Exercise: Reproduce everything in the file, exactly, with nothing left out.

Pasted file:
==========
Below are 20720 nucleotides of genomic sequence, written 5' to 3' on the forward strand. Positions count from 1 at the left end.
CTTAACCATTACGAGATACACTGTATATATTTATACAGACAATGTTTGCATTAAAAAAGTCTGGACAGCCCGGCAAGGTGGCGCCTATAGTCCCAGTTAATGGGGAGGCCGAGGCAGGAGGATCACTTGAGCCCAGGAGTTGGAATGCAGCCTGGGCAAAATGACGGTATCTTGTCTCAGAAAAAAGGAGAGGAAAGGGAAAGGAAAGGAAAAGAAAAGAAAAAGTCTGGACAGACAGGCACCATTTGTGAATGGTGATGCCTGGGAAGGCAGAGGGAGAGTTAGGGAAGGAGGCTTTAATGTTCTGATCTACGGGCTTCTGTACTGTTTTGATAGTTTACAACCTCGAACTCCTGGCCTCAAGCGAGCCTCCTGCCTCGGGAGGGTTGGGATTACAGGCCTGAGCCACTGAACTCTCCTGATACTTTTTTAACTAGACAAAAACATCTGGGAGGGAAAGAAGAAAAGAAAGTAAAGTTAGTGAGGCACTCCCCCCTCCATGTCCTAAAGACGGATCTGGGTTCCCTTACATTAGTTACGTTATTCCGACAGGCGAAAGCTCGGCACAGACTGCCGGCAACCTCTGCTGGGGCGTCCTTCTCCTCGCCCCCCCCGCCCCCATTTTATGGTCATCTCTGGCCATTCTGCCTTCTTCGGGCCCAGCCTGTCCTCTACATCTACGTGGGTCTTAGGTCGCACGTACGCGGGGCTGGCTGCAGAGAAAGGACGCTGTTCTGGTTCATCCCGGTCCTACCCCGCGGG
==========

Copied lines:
Below are 20720 nucleotides of genomic sequence, written 5' to 3' on the forward strand. Positions count from 1 at the left end.
CTTAACCATTACGAGATACACTGTATATATTTATACAGACAATGTTTGCATTAAAAAAGTCTGGACAGCCCGGCAAGGTGGCGCCTATAGTCCCAGTTAATGGGGAGGCCGAGGCAGGAGGATCACTTGAGCCCAGGAGTTGGAATGCAGCCTGGGCAAAATGACGGTATCTTGTCTCAGAAAAAAGGAGAGGAAAGGGAAAGGAAAGGAAAAGAAAAGAAAAAGTCTGGACAGACAGGCACCATTTGTGAATGGTGATGCCTGGGAAGGCAGAGGGAGAGTTAGGGAAGGAGGCTTTAATGTTCTGATCTACGGGCTTCTGTACTGTTTTGATAGTTTACAACCTCGAACTCCTGGCCTCAAGCGAGCCTCCTGCCTCGGGAGGGTTGGGATTACAGGCCTGAGCCACTGAACTCTCCTGATACTTTTTTAACTAGACAAAAACATCTGGGAGGGAAAGAAGAAAAGAAAGTAAAGTTAGTGAGGCACTCCCCCCTCCATGTCCTAAAGACGGATCTGGGTTCCCTTACATTAGTTACGTTATTCCGACAGGCGAAAGCTCGGCACAGACTGCCGGCAACCTCTGCTGGGGCGTCCTTCTCCTCGCCCCCCCCGCCCCCATTTTATGGTCATCTCTGGCCATTCTGCCTTCTTCGGGCCCAGCCTGTCCTCTACATCTACGTGGGTCTTAGGTCGCACGTACGCGGGGCTGGCTGCAGAGAAAGGACGCTGTTCTGGTTCATCCCGGTCCTACCCCGCGGG